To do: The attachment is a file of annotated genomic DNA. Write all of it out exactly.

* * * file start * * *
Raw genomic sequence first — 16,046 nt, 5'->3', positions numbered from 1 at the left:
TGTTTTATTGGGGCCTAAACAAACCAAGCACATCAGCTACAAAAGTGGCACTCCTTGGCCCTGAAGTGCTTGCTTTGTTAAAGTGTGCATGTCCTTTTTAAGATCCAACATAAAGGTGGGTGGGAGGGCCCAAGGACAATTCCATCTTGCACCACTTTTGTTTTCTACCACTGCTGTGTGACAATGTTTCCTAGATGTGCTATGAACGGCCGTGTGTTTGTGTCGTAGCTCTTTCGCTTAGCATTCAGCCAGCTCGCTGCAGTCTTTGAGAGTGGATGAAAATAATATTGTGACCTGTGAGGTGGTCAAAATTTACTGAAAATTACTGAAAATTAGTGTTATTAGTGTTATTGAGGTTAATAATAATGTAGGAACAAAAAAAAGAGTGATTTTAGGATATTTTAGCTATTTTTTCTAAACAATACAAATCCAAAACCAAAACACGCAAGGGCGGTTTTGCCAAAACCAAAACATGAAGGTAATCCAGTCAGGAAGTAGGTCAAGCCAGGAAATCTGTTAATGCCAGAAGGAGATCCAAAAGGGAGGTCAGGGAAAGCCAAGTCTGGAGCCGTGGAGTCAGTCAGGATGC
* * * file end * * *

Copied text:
Raw genomic sequence first — 16,046 nt, 5'->3', positions numbered from 1 at the left:
TGTTTTATTGGGGCCTAAACAAACCAAGCACATCAGCTACAAAAGTGGCACTCCTTGGCCCTGAAGTGCTTGCTTTGTTAAAGTGTGCATGTCCTTTTTAAGATCCAACATAAAGGTGGGTGGGAGGGCCCAAGGACAATTCCATCTTGCACCACTTTTGTTTTCTACCACTGCTGTGTGACAATGTTTCCTAGATGTGCTATGAACGGCCGTGTGTTTGTGTCGTAGCTCTTTCGCTTAGCATTCAGCCAGCTCGCTGCAGTCTTTGAGAGTGGATGAAAATAATATTGTGACCTGTGAGGTGGTCAAAATTTACTGAAAATTACTGAAAATTAGTGTTATTAGTGTTATTGAGGTTAATAATAATGTAGGAACAAAAAAAAGAGTGATTTTAGGATATTTTAGCTATTTTTTCTAAACAATACAAATCCAAAACCAAAACACGCAAGGGCGGTTTTGCCAAAACCAAAACATGAAGGTAATCCAGTCAGGAAGTAGGTCAAGCCAGGAAATCTGTTAATGCCAGAAGGAGATCCAAAAGGGAGGTCAGGGAAAGCCAAGTCTGGAGCCGTGGAGTCAGTCAGGATGC